Primary Author and Team Leader Following Cuba – Mary Peplinski
Keywords: GDP, Austerity Measures, Cuban Peso, Convertible Cuba Peso, hard currency
In the summer of 2016, Cuban officials announced that GDP growth in the country was expected to slow to less than 1% on average by 2017. The Cuban national statistics office publishes a breakdown of GDP data only on an annual basis so it is difficult to identify the particular factors that are driving this rapid deceleration. However, it is highly likely that this downturn is due to cuts in aid from Venezuela, lower export income and austerity measures imposed by the government. These factors combined with the imminent retirement of leader Raul Castro, may lead Cuba into a new era of economic hardship.
Since the United States and Cuba began restoring relations in the summer of 2015, expectations had been high among Cubans that the country’s economic situation would quickly improve. Unfortunately, the island’s main benefactor, Venezuela, is currently experiencing a major economic crisis that has led to a drastic cut in oil subsidies to Cuba. It is estimated that as much as 40% of the oil supplied by Venezuela has been cut. For the first time since the ‘Special Period’ in the 1990s following the collapse of the Soviet Union, Cubans are dealing with power outages and transportation shortages.
Although Cuba still experiences great economic difficulties, the government has announced several major reforms including eliminating the country’s complicated dual currency system in hopes of bolstering the islands weakened economy. According to multiple government sources, Cuba is expected to eliminate its dual currency system over the next few years in a first step to simplifying a multiple exchange system that investors view as a major obstacle to business.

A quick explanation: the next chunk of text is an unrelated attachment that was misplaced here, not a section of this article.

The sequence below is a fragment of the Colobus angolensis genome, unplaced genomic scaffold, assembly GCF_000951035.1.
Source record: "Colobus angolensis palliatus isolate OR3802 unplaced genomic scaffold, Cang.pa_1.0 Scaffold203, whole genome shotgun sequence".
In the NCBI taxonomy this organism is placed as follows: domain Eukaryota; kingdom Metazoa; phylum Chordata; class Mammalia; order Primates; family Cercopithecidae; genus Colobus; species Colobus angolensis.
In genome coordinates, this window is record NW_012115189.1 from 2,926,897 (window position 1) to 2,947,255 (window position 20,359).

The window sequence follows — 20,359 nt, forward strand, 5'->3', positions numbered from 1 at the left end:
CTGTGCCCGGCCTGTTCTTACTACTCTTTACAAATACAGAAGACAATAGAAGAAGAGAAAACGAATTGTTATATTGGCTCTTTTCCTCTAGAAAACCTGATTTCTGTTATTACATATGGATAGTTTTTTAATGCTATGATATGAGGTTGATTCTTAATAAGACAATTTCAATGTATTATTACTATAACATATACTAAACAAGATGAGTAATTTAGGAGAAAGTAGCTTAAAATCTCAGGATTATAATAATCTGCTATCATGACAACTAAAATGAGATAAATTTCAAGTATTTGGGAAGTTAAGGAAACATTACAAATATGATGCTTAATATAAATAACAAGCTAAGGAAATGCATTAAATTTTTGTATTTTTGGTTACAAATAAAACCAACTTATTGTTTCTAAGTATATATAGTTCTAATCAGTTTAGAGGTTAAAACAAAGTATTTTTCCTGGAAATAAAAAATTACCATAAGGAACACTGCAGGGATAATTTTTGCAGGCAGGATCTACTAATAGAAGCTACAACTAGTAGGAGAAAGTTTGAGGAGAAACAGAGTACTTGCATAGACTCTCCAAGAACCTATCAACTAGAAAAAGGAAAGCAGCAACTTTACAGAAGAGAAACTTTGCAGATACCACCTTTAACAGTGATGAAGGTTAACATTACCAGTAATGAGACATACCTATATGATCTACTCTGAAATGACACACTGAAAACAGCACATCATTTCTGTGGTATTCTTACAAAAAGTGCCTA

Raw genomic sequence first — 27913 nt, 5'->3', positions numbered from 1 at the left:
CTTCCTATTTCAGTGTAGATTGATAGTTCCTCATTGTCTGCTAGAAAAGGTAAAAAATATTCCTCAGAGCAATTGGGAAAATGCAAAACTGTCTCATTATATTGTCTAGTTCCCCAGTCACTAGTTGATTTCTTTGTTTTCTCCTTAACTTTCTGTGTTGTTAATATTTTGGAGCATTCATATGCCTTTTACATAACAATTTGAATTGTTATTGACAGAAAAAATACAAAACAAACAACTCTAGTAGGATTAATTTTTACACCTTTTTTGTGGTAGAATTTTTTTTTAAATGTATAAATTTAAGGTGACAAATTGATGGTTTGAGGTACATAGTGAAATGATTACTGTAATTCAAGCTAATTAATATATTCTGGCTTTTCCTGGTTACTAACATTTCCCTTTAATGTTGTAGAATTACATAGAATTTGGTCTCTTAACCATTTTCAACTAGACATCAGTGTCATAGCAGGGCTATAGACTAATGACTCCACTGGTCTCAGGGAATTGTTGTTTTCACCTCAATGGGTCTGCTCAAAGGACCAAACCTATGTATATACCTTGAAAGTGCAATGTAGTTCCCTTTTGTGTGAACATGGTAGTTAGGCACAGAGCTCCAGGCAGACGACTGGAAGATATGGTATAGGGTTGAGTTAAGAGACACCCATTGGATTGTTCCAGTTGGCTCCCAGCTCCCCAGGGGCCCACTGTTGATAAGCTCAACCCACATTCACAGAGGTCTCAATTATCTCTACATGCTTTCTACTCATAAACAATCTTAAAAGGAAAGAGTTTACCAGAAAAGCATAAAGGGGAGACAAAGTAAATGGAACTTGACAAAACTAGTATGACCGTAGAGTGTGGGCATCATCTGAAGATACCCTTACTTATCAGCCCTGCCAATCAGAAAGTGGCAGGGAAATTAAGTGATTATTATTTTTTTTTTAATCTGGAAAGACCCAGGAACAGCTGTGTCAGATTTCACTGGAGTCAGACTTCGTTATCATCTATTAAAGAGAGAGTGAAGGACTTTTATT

The island country currently circulates two currencies: the Cuban Peso (CUP) and the Convertible Cuban Peso (CUC). The majority of people in Cuba are paid in CUPs but most goods are valued in CUCs. When the Soviet Union collapsed, Cuba was left with limited access to a hard currency. Leader Fidel Castro was forced to legalize the dollar in 1994, reversing a law that had made possession of American currency punishable by prison. In 2004, the CUC was brought in to replace the dollar but many Cubans simply viewed this change as a new name for an old problem. Neither currency is convertible on the foreign exchange market. It is speculated that the unification of the Cuban Peso could take over three years. If the change is implemented, a single currency would potentially increase Cuban exports and increase foreign investment interest in the country.Cuba has several industries that have potential for growth especially because of newly restored relations with the United States. However, there are many indicators suggesting that growth in Cuba will slow partially due to the country’s limited trading partners falling on hard times. Although the immediate economic outlook in Cuba is uncertain, stronger economic growth is anticipated for 2018 and beyond. This predicted growth is based on the assumption that American sanctions continue to be lifted and the two countries relationship continues to improve. Although there are risks involved with investing in Cuba, it is possible that long-term investments could generate a positive return providing that Raul Castro and his successor continue to foster relations with the United States and the Cuban currency is unified, among other factors.